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Venom: Let There Be Carnage Movie Review: A superior sequel that almost checks all the right boxes- Cinema express

Venom: Let There Be Carnage Movie Review: A superior sequel that checks almost all the right boxes

Despite, far from being a perfect superhero film, Venom: Let There Be Carnage is miles ahead of its predecessor in terms of content and narration

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Published: 15th October 2021
Venom: Let There Be Carnage Movie Review: A superior sequel that almost checks all the right boxes

 

Venom and its latest sequel dig deep into the not-so-romantic concept of two lives in one body. In its sequel, Venom: Let There Be Carnage, it does exactly that—which is both the boon and bane of the film. In a mid-credits scene from the first film, we got introduced to the latest adversary of Eddie Brock (Tom Hardy), the incarcerated serial killer Cletus Kasady (Woody Harrelson), who promises him 'carnage'. Keeping in fashion with trailers that reveal more than what they should, we are already familiar with how Cletus gets to taste blood, quite literally, and embark on an adventure while creating havoc. But unlike the 2018 film which suffered from an incohesive screenplay, this sequel works majorly thanks to the relationship dynamics between Eddie and Venom. The humour and drama that stems from their equation cushions the monotony of an otherwise straightforward story.

Director: Andy Serkis
Cast: Tom Hardy, Woody Harrelson, Michelle Williams, Naomie Harris

Venom: Let There Be Carnage sees Eddie and Venom, the unlikeliest of characters, coming to terms with each other's pros and cons. Director Andy Serkis does this brilliantly by infusing traits like ego and possessiveness into the characters' trademark humour to give us a sense of interpersonal complication. Serkis, of course, is no newbie to the world of superheroes: he starred in Avengers: Age of Ultron and Black Panther, and is also playing the new caped crusader's trusty butler Alfred Pennyworth in next year's The Batman. Perhaps on account of all the larger-than-life fantasy films that he has directly and indirectly been a part of, the director, in this film, takes the road often taken, both in terms of conflict and resolution. The actor-director is also famous for providing voice and motion capture for many characters like Gollum (The Lord of the Rings films), Kong (King Kong), Caesar (Planet of the Apes films) and Snoke (Star Wars films). I assume this experience of Serkis in bringing out emotions from non-human characters has helped him recreate the magic with Venom. The sequel dwells deep into the psyche of the extraterrestrial symbiote and we get to see an emotional side of the dangerous Venom, a baby that craves attention.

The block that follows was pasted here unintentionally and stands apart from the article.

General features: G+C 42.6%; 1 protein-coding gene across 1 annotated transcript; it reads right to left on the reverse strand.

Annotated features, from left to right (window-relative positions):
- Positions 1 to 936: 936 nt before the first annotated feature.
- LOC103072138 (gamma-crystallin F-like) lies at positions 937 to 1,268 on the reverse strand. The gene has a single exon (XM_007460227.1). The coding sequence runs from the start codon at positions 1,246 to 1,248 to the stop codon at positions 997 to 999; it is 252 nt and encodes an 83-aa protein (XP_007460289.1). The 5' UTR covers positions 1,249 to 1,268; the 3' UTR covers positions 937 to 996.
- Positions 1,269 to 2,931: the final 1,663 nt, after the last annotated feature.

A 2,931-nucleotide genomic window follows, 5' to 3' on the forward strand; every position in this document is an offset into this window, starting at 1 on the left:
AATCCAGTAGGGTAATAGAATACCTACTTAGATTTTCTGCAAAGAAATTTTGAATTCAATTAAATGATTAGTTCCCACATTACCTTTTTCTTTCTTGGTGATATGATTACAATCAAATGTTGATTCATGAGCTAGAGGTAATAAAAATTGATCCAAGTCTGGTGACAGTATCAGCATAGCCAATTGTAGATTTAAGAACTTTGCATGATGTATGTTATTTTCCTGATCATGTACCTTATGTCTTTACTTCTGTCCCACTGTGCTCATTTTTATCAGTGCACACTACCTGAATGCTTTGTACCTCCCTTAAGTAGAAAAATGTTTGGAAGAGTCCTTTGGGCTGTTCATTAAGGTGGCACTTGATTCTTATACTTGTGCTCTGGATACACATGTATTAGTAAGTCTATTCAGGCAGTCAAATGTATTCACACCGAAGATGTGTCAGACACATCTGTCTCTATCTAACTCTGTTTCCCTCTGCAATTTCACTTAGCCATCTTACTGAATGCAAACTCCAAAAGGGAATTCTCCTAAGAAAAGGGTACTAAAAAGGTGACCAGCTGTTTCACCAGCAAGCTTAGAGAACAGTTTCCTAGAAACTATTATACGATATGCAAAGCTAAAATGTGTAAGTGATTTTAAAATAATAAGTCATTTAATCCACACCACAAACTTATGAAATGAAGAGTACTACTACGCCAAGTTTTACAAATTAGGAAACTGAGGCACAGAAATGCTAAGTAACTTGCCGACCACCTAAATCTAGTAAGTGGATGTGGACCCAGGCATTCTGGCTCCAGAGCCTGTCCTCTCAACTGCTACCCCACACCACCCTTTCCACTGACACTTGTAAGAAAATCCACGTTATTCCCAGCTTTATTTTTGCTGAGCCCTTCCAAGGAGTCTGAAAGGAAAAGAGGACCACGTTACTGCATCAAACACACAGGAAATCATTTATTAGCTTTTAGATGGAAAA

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 The ridiculously plain narrative, involving less than half a dozen characters, gives space for a lot to transpire, despite the short 97-minute runtime. Tom Hardy makes a mark as the lonely journalist with commitment issues, and we get to see the human side of this character more than in the first film.


What doesn't work are the scenes involving antagonist Cletus who becomes the host for another symbiote named Carnage, and what happens when they team up with Cletus' girlfriend Frances Barrison/Shriek (Naomie Harris). Their onscreen chemistry feels like a blatant ripoff of the explosive relationship Joker shares with Harley Quinn. The film also doesn't offer Woody Harrelson much to work with, as the hunky CGI monster Carnage eventually overpowers him. The same can also be said about Michelle Williams' Anne Weying, and this is a criticism that was levied at her character in the first film as well.

Apart from the relationship dynamics, the core strength of the franchise lies in its dark humour, with this film taking things up a notch. Right from pillaging a chicken farm to satiate Venom's hunger for brains, to jumping from one body to another when Venom needs a new host, the jokes come in, one after another, and this humour spills over even into the most serious scenes. There's even a running gag on how the duo calls themselves 'The Lethal Protector' which is a nod to a comic book limited series of the same name that showed Venom's progression from a villain to an antihero. The CGI is also far better than in the first film and they make the fight scenes a treat to watch, though it leaves you wondering why they again decided to tone down the violence and not go for a blood-splattering R-rated film.

On the whole, Venom: Let There Be Carnage, despite, far from being a perfect superhero film, is miles ahead of its predecessor in terms of content and narration. If you decide on dropping by your nearest big screen to watch this film, stick around to witness one of the best mid-credits scenes. I'm sure it will have you considering the prospects of a potential symbiotic relationship between Sony's Spider-Man Universe and the Marvel Cinematic Universe. 

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